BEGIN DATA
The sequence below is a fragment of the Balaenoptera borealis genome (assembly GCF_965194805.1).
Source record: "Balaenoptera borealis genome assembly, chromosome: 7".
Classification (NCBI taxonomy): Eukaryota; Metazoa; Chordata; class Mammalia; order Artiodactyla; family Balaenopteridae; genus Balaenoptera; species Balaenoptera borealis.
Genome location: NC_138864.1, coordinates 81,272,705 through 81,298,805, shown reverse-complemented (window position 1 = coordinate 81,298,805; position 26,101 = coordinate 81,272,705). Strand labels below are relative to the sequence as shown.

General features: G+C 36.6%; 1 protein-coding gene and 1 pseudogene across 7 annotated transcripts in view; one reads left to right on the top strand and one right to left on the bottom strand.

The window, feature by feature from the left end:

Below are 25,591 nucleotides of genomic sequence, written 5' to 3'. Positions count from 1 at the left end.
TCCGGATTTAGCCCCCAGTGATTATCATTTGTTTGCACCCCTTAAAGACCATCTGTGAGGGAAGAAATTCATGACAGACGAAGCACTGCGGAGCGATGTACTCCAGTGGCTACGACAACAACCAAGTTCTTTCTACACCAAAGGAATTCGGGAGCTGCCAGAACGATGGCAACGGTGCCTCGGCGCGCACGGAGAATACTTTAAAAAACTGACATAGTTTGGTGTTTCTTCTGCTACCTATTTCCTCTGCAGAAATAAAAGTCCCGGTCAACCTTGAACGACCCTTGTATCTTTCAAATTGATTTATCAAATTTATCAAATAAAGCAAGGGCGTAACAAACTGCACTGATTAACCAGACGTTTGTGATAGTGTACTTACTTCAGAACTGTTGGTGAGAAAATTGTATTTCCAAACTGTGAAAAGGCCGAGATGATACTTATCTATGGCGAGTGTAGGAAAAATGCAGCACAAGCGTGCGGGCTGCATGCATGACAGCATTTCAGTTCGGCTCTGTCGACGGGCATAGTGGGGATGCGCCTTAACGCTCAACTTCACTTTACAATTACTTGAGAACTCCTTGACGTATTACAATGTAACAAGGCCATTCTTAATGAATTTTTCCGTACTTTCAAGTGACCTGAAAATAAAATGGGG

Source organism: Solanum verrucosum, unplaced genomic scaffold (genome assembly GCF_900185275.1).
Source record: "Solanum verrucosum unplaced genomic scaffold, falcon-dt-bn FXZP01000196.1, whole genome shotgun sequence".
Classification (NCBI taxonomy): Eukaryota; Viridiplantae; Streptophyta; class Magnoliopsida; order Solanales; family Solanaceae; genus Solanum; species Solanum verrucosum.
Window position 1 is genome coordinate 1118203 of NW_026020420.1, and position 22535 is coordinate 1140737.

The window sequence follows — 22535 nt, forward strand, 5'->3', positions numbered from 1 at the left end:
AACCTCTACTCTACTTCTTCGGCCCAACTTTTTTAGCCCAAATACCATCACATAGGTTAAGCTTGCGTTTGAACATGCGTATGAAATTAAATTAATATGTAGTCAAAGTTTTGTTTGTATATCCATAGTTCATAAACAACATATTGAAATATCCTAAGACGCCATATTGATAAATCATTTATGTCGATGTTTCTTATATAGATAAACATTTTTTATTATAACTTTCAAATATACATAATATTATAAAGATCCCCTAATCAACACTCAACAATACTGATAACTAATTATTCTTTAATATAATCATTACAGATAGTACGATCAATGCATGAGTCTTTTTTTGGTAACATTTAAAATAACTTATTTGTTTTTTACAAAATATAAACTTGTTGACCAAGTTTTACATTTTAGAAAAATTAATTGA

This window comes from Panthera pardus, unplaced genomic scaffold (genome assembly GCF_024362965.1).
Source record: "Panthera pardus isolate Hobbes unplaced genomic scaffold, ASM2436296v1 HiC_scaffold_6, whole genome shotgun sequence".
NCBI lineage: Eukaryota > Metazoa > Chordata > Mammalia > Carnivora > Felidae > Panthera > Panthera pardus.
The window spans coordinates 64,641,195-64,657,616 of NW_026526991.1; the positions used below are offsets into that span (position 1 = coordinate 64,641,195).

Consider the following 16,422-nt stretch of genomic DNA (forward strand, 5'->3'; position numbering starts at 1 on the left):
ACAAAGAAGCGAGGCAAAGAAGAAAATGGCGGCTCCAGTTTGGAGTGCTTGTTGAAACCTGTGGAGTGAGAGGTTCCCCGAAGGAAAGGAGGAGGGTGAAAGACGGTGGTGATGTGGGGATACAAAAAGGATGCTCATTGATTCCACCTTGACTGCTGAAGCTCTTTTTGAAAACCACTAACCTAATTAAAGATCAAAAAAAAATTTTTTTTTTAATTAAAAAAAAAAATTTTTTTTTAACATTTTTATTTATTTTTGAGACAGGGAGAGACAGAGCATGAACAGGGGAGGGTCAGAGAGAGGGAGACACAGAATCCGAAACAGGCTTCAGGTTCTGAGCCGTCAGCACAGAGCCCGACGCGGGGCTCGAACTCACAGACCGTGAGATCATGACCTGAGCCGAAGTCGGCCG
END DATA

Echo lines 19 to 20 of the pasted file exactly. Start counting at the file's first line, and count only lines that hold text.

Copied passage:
Consider the following 16,422-nt stretch of genomic DNA (forward strand, 5'->3'; position numbering starts at 1 on the left):
ACAAAGAAGCGAGGCAAAGAAGAAAATGGCGGCTCCAGTTTGGAGTGCTTGTTGAAACCTGTGGAGTGAGAGGTTCCCCGAAGGAAAGGAGGAGGGTGAAAGACGGTGGTGATGTGGGGATACAAAAAGGATGCTCATTGATTCCACCTTGACTGCTGAAGCTCTTTTTGAAAACCACTAACCTAATTAAAGATCAAAAAAAAATTTTTTTTTTAATTAAAAAAAAAAATTTTTTTTTAACATTTTTATTTATTTTTGAGACAGGGAGAGACAGAGCATGAACAGGGGAGGGTCAGAGAGAGGGAGACACAGAATCCGAAACAGGCTTCAGGTTCTGAGCCGTCAGCACAGAGCCCGACGCGGGGCTCGAACTCACAGACCGTGAGATCATGACCTGAGCCGAAGTCGGCCG